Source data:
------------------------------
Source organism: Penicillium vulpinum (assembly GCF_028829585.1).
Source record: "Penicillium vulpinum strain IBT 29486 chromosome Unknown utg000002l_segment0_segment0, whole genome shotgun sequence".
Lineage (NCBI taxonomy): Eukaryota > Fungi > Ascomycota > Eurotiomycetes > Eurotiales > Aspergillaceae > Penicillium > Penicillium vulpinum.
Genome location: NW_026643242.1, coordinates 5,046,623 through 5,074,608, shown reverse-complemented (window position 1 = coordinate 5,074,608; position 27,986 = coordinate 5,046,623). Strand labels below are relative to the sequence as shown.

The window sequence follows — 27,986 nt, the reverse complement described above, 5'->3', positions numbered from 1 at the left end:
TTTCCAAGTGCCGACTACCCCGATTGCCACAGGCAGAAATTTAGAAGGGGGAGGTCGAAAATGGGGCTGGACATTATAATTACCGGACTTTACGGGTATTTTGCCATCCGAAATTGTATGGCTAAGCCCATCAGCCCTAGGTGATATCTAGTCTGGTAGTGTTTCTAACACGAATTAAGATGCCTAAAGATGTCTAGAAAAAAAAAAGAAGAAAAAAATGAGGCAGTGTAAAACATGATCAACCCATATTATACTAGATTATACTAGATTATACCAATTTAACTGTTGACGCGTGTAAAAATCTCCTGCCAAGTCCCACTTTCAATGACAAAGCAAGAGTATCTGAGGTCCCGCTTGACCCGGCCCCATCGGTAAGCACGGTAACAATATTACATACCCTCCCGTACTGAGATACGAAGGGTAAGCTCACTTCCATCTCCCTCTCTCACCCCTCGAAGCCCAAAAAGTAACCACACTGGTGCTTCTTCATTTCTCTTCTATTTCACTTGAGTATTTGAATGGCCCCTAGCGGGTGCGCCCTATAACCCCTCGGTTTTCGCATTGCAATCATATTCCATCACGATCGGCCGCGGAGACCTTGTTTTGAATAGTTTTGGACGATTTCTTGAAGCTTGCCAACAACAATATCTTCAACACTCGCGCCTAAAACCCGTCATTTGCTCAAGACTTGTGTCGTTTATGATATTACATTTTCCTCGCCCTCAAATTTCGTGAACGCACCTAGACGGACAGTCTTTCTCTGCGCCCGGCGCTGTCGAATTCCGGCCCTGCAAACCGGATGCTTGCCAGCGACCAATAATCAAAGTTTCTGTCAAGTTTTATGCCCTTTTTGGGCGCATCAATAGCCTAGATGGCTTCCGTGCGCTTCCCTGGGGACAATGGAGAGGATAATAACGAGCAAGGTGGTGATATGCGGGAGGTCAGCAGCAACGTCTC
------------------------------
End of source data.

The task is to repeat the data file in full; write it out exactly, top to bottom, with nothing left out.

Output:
Source organism: Penicillium vulpinum (assembly GCF_028829585.1).
Source record: "Penicillium vulpinum strain IBT 29486 chromosome Unknown utg000002l_segment0_segment0, whole genome shotgun sequence".
Lineage (NCBI taxonomy): Eukaryota > Fungi > Ascomycota > Eurotiomycetes > Eurotiales > Aspergillaceae > Penicillium > Penicillium vulpinum.
Genome location: NW_026643242.1, coordinates 5,046,623 through 5,074,608, shown reverse-complemented (window position 1 = coordinate 5,074,608; position 27,986 = coordinate 5,046,623). Strand labels below are relative to the sequence as shown.

The window sequence follows — 27,986 nt, the reverse complement described above, 5'->3', positions numbered from 1 at the left end:
TTTCCAAGTGCCGACTACCCCGATTGCCACAGGCAGAAATTTAGAAGGGGGAGGTCGAAAATGGGGCTGGACATTATAATTACCGGACTTTACGGGTATTTTGCCATCCGAAATTGTATGGCTAAGCCCATCAGCCCTAGGTGATATCTAGTCTGGTAGTGTTTCTAACACGAATTAAGATGCCTAAAGATGTCTAGAAAAAAAAAAGAAGAAAAAAATGAGGCAGTGTAAAACATGATCAACCCATATTATACTAGATTATACTAGATTATACCAATTTAACTGTTGACGCGTGTAAAAATCTCCTGCCAAGTCCCACTTTCAATGACAAAGCAAGAGTATCTGAGGTCCCGCTTGACCCGGCCCCATCGGTAAGCACGGTAACAATATTACATACCCTCCCGTACTGAGATACGAAGGGTAAGCTCACTTCCATCTCCCTCTCTCACCCCTCGAAGCCCAAAAAGTAACCACACTGGTGCTTCTTCATTTCTCTTCTATTTCACTTGAGTATTTGAATGGCCCCTAGCGGGTGCGCCCTATAACCCCTCGGTTTTCGCATTGCAATCATATTCCATCACGATCGGCCGCGGAGACCTTGTTTTGAATAGTTTTGGACGATTTCTTGAAGCTTGCCAACAACAATATCTTCAACACTCGCGCCTAAAACCCGTCATTTGCTCAAGACTTGTGTCGTTTATGATATTACATTTTCCTCGCCCTCAAATTTCGTGAACGCACCTAGACGGACAGTCTTTCTCTGCGCCCGGCGCTGTCGAATTCCGGCCCTGCAAACCGGATGCTTGCCAGCGACCAATAATCAAAGTTTCTGTCAAGTTTTATGCCCTTTTTGGGCGCATCAATAGCCTAGATGGCTTCCGTGCGCTTCCCTGGGGACAATGGAGAGGATAATAACGAGCAAGGTGGTGATATGCGGGAGGTCAGCAGCAACGTCTC